San Andreas Fault
Tectonic plate boundaries, like the San Andreas Fault pictured here, can be the sites of mountain-building events, volcanoes, or valley or rift creation.
Photograph by Georg Gerster
Plate tectonics is a scientific theory that explains how major landforms are created as a result of Earth’s subterranean movements. The theory, which solidified in the 1960s, transformed the earth sciences by explaining many phenomena, including mountain building events, volcanoes, and earthquakes.
In plate tectonics, Earth’s outermost layer, or lithosphere—made up of the crust and upper mantle—is broken into large rocky plates. These plates lie on top of a partially molten layer of rock called the asthenosphere. Due to the convection of the asthenosphere and lithosphere, the plates move relative to each other at different rates, from two to 15 centimeters (one to six inches) per year. This interaction of tectonic plates is responsible for many different geological formations such as the Himalaya mountain range in Asia, the East African Rift, and the San Andreas Fault in California, United States.
The idea that continents moved over time had been proposed before the 20th century. However, the scientific community took notice in 1912 when a German scientist named Alfred Wegener published two articles about a concept called continental drift. He suggested that 200 million years ago, a supercontinent he called Pangaea began to break into pieces, its parts moving away from one another. The continents we see today are fragments of that supercontinent. To support his theory, Wegener pointed to matching rock formations and similar fossils in Brazil and West Africa. In addition, South America and Africa looked like they could fit together like puzzle pieces.
Despite being dismissed at first, the theory gained steam in the 1950s and 1960s as new data began to support the idea of continental drift. Maps of the ocean floor showed a massive undersea mountain range that almost circled the entire Earth. An American geologist named Harry Hess proposed that these ridges were the result of molten rock rising from the asthenosphere. As it came to the surface, the rock cooled, making new crust and spreading the seafloor away from the ridge in a conveyer-belt motion. Millions of years later, the crust would disappear into ocean trenches at places called subduction zones and cycle back into Earth. Magnetic data from the ocean floor and the relatively young age of oceanic crust supported Hess’s hypothesis of seafloor spreading.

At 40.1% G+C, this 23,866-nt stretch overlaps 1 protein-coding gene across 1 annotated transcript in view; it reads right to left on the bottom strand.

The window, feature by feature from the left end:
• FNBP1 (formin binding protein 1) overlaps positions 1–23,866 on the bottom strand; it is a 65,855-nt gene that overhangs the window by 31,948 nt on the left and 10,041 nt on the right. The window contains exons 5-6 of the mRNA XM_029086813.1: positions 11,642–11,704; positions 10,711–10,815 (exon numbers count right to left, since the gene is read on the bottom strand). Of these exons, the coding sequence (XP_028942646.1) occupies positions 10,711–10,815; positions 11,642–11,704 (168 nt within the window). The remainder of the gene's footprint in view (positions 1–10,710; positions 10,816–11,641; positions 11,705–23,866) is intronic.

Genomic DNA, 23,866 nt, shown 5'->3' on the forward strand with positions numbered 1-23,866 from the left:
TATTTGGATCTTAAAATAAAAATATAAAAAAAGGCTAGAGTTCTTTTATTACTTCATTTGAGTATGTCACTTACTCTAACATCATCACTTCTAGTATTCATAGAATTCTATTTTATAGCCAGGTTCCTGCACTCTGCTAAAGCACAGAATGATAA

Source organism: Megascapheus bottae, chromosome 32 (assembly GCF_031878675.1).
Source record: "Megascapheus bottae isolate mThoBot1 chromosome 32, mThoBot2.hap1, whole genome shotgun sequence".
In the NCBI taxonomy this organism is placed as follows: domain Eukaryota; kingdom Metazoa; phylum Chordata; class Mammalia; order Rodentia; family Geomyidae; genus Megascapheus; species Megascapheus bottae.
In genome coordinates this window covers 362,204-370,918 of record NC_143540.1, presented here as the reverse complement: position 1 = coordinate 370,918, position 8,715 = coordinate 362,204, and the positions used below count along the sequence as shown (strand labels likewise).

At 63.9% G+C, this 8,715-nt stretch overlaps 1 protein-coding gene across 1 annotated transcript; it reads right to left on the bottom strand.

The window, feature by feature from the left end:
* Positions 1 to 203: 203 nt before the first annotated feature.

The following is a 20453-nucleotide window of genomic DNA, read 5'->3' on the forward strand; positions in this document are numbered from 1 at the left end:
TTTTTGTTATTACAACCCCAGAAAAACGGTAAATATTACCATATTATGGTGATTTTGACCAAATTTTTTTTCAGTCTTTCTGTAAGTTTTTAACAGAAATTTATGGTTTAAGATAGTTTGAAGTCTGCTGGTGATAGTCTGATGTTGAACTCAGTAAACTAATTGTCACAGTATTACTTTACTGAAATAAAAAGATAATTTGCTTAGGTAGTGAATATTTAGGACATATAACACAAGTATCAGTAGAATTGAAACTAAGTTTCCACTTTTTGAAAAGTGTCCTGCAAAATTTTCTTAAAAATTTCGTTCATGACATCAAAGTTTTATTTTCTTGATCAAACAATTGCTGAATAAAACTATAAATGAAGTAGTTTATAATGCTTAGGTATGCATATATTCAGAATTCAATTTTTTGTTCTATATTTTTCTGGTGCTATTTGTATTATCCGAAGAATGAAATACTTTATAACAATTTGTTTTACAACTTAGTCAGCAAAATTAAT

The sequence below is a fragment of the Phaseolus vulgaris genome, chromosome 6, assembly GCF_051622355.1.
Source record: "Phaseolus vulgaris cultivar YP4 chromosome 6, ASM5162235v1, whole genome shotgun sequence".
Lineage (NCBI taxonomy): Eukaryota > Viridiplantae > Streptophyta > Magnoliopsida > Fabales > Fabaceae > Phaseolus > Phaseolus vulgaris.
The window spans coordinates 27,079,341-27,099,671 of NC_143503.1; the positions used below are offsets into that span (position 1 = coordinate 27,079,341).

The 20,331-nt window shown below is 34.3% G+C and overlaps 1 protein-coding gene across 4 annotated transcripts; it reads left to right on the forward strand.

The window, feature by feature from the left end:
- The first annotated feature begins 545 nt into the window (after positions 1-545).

There was one nagging question with the plate tectonics theory: Most volcanoes are found above subduction zones, but some form far away from these plate boundaries. How could this be explained? This question was finally answered in 1963 by a Canadian geologist, John Tuzo Wilson. He proposed that volcanic island chains, like the Hawaiian Islands, are created by fixed “hot spots” in the mantle. At those places, magma forces its way upward through the moving plate of the sea floor. As the plate moves over the hot spot, one volcanic island after another is formed. Wilson’s explanation gave further support to plate tectonics. Today, the theory is almost universally accepted.
layer in Earth's mantle between the lithosphere (above) and the upper mantle (below).
the movement of continents resulting from the motion of tectonic plates.
the sudden shaking of Earth's crust caused by the release of energy along fault lines or from volcanic activity.
relationship between two or more forces, objects, or organisms.
outer, solid portion of the Earth. Also called the geosphere.
solid material turned to liquid by heat.
movement and interaction of the Earth's plates.
rift in underwater mountain range where new oceanic crust is formed.
massive slab of solid rock made up of Earth's lithosphere (crust and upper mantle). Also called lithospheric plate.
an opening in the Earth's crust, through which lava, ash, and gases erupt, and also the cone built by eruptions.